I am pleased to see the NRA move so quickly and aggressively to encourage the Supreme Court to take up and resolve whether the Second Amendment applies to the states.  But all this strong language in the cert petition makes my again annoyed and troubled that the NRA and other Second Amendment fans have been so slow and passive in response to post-Heller rulings that have rejected gun rights for nearly everyone ever convicted of a crime.

Obviously, one does not completely and permanently lost all their First or Fourth Amendment rights, or their rights to a jury trial, just because one is convicted of any felony or the wrong type of misdemeanor.  But, since Heller, courts have regularly upheld federal gun possession convictions for all felons and certain misdemeanants.  And, to my knowledge, neither the NRA nor other Second Amendment groups have expressed one bit of concern about these developments. 

The NRA in this cert petition asserts that the "Second Amendment does not represent an inferior right." But the NRA's own unwillingness to raise concerns about the denial of this right to those who are politically unpopular (i.e., those convicted of any crime, even non-violent crimes) reveals to me that even the NRA and other gun groups feel compelled to concede that the Second Amendment is an inferior right to other rights protected by the Constitution.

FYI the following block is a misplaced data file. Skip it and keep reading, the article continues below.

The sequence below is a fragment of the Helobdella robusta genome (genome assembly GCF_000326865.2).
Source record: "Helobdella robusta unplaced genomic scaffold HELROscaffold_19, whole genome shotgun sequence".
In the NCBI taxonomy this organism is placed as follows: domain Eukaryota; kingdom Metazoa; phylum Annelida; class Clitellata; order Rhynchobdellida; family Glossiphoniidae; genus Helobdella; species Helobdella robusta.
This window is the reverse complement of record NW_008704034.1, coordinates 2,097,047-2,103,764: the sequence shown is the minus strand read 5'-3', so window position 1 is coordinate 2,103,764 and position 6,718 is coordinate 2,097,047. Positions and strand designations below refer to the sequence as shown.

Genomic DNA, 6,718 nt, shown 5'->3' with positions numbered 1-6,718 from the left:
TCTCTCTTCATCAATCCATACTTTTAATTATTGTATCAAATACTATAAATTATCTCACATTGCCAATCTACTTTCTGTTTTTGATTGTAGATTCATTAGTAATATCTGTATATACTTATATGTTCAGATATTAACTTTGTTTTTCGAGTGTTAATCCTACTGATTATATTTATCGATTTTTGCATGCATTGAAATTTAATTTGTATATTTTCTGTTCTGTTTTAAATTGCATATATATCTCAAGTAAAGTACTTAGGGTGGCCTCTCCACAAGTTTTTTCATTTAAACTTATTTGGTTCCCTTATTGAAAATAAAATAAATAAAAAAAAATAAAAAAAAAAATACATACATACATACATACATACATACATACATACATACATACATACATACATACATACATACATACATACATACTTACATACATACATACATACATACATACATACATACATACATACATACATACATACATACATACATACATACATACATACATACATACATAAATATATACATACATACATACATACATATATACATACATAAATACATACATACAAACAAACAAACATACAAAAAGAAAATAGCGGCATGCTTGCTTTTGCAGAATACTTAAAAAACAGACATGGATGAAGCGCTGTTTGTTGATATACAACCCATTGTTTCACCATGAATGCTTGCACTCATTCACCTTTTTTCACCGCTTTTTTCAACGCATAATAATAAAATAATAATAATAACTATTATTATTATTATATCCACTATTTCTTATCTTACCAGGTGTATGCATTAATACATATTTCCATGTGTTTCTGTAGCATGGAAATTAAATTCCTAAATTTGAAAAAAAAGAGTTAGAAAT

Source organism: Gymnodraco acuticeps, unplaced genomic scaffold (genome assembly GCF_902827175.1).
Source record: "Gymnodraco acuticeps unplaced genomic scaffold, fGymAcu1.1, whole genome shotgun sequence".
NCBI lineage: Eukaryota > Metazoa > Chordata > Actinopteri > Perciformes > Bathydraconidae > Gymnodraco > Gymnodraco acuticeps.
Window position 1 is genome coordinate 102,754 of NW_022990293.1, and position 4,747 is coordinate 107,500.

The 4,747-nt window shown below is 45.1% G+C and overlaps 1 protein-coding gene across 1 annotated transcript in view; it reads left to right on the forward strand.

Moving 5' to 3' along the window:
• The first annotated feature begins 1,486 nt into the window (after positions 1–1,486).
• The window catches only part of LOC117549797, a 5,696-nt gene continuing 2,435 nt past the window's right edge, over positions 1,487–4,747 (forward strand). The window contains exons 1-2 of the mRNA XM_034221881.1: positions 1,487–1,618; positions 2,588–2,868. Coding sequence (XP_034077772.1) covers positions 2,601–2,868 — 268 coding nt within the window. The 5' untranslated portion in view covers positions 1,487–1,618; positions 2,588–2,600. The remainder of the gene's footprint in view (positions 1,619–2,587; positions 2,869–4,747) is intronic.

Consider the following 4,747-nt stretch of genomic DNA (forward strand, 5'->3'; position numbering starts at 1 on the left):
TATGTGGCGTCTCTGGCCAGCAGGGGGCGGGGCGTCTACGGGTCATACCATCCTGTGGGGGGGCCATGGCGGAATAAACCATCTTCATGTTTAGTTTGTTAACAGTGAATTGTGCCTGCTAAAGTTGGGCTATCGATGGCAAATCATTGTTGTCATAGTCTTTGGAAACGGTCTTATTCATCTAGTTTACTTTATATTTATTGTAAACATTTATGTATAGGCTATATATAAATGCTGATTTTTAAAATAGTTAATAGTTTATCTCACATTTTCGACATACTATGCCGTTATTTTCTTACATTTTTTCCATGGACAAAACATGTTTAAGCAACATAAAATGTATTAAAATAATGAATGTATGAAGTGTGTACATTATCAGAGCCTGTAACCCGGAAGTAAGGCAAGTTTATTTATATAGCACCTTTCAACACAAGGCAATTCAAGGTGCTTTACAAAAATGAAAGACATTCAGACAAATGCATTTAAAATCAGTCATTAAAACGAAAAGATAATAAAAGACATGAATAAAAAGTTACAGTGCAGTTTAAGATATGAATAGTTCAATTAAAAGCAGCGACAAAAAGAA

Some related Second Amendment posts:

June 4, 2009 in Second Amendment issues | Permalink | Comments (11) | TrackBack

"Fairness and the Willingness to Accept Plea Bargain Offers"

The title of this post is the title of this new article that is soon to be published in the Journal of Empirical Legal Studies.  Here is the abstract:

In contrast with the common assumption in the plea bargaining literature, we show fairness-related concerns systematically impact defendants' preferences and judgments. In the domain of preference, innocents are less willing to accept plea offers (WTAP) than guilty defendants and all defendants reject otherwise attractive offers that appear comparatively unfair.  We also show that defendants who are uncertain of their culpability exhibit egocentrically biased judgments and reject plea offers as if they were innocent.  The article concludes by briefly discussing the normative implications of these findings.

June 4, 2009 in Procedure and Proof at Sentencing | Permalink | Comments (0) | TrackBack

Examining Judge Sotomayor's years as a New York state prosecutor

This morning's Washington Post has this interesting article on Judge Sotomayor's early work as a lawyer headlined "Gritty First Job Shaped Nominee; Years as N.Y. Prosecutor Gave Sotomayor Firsthand Look at Crime and Punishment." Here are snippets: